Sunday, 29 November 2009

Early Singapore - Before Raffles

There is a common misconception that Singapore only came into existence with the arrival of Raffles and the establishment of the then British colony.

According to a Wikipedia entry, the first written records of Singapore date to the 2nd century, when the island was identified as a trading post in several cartographic references.

I have been reading an excellent history "Early Singapore, 13002-1819" which is edited by John N. Miksic and Cheryl-Ann Low Mei Gek. One of the contributors is an old friend and colleague, Kwa Chong Guan who I first came to know during our Museum days.

Evidence complied in the volume clearly demonstrates that Singapore has had a long existence as a trading settlement and the Fort Canning excavations also discovered the remnants of royal occupation.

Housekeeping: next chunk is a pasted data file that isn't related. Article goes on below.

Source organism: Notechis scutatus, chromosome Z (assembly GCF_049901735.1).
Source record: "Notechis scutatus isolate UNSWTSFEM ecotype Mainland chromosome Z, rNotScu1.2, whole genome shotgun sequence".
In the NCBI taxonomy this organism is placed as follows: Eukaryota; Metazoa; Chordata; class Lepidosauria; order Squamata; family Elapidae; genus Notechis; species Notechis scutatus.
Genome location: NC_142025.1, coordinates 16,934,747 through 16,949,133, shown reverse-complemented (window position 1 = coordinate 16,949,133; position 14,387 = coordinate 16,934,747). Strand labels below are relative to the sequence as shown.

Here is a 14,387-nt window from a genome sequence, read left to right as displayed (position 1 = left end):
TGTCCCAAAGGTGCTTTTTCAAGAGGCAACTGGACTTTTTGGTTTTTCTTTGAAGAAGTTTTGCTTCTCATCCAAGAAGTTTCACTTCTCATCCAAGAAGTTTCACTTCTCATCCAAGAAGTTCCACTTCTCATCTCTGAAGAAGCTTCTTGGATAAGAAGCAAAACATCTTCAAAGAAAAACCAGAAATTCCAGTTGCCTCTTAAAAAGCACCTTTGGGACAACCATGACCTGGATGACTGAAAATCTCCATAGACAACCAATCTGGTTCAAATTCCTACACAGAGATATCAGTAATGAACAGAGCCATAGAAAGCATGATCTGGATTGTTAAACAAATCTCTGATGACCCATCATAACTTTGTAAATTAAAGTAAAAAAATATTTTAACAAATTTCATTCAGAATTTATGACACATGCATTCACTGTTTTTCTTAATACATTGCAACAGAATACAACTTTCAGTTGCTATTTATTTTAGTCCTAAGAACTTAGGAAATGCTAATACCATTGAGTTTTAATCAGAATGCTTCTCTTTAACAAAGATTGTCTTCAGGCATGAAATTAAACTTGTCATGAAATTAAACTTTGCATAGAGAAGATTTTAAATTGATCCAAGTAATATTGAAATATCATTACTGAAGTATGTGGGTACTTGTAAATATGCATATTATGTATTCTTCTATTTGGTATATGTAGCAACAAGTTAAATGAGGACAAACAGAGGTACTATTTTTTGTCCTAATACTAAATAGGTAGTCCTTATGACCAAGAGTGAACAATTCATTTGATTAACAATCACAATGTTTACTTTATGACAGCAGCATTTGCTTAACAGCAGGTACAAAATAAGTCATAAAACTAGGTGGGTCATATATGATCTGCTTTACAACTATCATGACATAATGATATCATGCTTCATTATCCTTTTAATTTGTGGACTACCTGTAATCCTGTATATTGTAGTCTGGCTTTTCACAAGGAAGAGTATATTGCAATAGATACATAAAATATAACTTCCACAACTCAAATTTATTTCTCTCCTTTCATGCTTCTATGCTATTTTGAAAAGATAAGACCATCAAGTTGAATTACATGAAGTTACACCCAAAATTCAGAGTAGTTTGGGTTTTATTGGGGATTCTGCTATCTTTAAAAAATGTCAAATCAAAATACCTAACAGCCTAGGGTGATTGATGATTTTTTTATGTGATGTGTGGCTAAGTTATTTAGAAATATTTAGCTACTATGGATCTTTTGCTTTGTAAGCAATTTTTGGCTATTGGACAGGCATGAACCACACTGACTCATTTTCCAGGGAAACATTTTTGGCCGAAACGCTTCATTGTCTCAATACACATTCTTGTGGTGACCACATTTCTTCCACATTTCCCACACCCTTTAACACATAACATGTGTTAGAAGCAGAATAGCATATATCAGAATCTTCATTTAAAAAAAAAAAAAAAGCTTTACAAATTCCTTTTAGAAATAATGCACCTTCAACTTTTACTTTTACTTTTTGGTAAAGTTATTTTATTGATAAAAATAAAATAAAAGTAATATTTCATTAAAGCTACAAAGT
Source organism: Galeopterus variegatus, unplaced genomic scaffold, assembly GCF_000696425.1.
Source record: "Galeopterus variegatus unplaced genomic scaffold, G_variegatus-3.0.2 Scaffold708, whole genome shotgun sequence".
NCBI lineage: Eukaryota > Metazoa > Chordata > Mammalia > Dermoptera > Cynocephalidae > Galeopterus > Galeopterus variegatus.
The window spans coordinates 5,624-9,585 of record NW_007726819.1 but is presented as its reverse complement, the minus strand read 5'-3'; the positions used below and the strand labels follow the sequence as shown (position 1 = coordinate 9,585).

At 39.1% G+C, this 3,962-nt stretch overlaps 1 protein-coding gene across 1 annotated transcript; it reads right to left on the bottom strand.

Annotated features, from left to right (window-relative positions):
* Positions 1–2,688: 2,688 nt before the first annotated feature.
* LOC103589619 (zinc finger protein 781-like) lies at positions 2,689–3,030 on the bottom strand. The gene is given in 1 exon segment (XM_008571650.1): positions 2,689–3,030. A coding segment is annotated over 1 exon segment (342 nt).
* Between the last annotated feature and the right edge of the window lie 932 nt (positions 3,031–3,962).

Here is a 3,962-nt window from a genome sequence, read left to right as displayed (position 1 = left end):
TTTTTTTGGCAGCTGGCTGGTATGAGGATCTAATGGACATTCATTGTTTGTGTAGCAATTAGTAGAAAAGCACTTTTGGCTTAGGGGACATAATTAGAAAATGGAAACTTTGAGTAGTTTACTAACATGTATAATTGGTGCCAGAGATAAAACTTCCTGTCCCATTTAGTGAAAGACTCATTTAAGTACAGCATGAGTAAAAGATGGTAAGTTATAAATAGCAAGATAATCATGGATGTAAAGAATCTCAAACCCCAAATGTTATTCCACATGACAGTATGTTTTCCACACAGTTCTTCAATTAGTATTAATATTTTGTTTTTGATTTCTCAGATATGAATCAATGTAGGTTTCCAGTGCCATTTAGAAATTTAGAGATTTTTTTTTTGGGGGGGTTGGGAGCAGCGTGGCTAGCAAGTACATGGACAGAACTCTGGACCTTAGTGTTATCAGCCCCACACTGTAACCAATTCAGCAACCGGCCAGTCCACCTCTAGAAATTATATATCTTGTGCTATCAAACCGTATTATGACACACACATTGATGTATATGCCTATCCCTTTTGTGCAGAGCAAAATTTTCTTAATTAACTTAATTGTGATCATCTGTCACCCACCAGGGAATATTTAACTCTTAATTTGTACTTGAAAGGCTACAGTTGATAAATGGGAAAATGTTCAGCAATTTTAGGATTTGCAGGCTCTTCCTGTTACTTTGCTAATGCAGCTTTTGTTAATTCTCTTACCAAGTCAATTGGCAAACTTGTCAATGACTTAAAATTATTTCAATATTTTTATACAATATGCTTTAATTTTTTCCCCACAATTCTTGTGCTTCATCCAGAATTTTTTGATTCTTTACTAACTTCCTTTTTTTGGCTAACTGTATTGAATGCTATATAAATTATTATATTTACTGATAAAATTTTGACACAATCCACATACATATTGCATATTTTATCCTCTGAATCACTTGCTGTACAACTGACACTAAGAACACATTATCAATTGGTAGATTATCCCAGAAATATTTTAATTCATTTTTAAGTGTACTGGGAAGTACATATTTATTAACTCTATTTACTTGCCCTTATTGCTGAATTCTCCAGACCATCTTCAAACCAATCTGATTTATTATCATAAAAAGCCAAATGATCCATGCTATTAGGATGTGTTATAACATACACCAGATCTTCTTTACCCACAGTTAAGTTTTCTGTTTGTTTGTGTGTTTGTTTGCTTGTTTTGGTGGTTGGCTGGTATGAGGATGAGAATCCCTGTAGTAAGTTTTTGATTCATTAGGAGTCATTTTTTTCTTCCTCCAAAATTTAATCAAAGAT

What is most fascinating is the ebb and flow of local regional politics over the centuries - the Javanese, rulers from Aceh and the Portuguese to name but a few. Alliances were made and broken as power shifted from one group to another.

This Singapore History Museum 2004 publication is well worth as read for those who are interesting in discovering the true founding of Singapore.

They say that history is often written by the victors. I find this book a refreshing and informative historical journal which proves beyond doubt of the importance of Singapore before the British.

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